Justices Attack Gov, but even an incompetent FTC may preempt States

October 6, 2008 11:05 am by Gene Borio

re: Altria Group, Inc. v. Good (07-562) (SCOTUS Oral Argument heard on Oct. 8, 2008)

The Justices today were tough on Altria lawyer Ted Olson, tougher on Good lawyer David C. Frederick–and toughest of all on DOJ lawyer Douglas Hallward-Driemeier, Assistant to the Solicitor General.

Justice Alito told Hallward-Driemeier that he found the government’s position “incomprehensible” if the FTC tar/nicotine figures are meaningless.

“You created this whole problem,” Justice Alito told him. “If the figures were misleading, then you have misled the public.”

Hallward-Driemeier tried to explain the history of the 1965 FTC regulation, and of the comparative knowledge of “compensation” over the years–the lack of knowledge at the FTC and the clear knowledge at the tobacco companies.

Justice Scalia appeared dismissive of this claim. He recalled a “lip-drape” case he had heard as an Appellate Judge many years ago. “[Compensation] has been general knowledge for a long time.” He said he’d review that case.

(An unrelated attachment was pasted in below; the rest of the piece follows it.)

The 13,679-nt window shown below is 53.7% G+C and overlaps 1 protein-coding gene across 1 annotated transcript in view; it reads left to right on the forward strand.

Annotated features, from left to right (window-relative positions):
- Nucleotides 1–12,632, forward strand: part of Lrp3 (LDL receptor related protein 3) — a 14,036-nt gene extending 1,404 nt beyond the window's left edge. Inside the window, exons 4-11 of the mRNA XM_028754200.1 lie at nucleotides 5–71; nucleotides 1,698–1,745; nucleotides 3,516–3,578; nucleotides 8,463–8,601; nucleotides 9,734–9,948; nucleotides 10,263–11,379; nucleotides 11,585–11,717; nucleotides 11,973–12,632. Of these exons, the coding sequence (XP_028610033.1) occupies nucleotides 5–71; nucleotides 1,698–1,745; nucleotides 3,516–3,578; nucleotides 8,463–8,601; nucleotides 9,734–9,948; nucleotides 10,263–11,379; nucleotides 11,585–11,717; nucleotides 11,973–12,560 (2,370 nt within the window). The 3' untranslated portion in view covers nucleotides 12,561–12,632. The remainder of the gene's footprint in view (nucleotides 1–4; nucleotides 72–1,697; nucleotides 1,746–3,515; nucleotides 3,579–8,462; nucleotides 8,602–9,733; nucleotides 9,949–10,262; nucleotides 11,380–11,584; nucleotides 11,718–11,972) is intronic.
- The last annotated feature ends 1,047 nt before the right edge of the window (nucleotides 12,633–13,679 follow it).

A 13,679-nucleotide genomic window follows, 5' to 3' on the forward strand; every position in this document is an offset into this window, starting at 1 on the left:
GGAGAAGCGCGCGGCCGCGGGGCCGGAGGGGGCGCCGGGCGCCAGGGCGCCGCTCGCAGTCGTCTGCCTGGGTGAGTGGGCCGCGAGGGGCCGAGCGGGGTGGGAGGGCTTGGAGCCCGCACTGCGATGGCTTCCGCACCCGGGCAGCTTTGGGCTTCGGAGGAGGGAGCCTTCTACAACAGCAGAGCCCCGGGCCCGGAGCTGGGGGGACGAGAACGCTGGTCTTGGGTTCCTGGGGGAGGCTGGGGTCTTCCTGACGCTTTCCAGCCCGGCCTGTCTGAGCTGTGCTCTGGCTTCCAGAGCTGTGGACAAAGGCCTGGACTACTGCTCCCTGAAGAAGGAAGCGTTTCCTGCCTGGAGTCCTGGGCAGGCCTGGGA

Justice Scalia also asked Hallward-Driemeier what the Government’s position was in Lorillard v. Reilly (2001) in which Scalia felt the government argued _for_ the Labeling Act’s ability to preempt Massachusetts’ regulation of outdoor and point of sale ads. Hallward-Driemeier argued that position was specific to the location of ads, not their content. Scalia said he’d review the case, ominously warning Hallward-Driemeier, “I’m going to hold you to your last position.”


One Response to “Justices Attack Gov, but even an incompetent FTC may preempt States”

  1. Jon Krueger Says:

    All of which should inform everyone’s understanding of the Philip Morris bill for FDA regulation of tobacco: S625/HR1108. Even an incompetent FDA may pre-empt too — giving the tobacco industry teflon in court the likes of which we have never seen.

    Tobacco financial analyst Bonnie Herzog (3.5/07): this bill “could prevent future litigation”.

    Tobacco analyst David Adelman (2/15/07): this bill gives the tobacco industry “an additional and potentially effective legal defense”

    Future Big Tobacco court utterance: “Yes, your honor, we see all these sick, dying customers here — but they smoked FDA approved cigarettes. We knew inside the company and industry that such reassurances meant nothing, but we liked the profits we got by misleading customers, and we knew FDA regulation would protect us from our lies when the customers started getting sick. Gotta go!”

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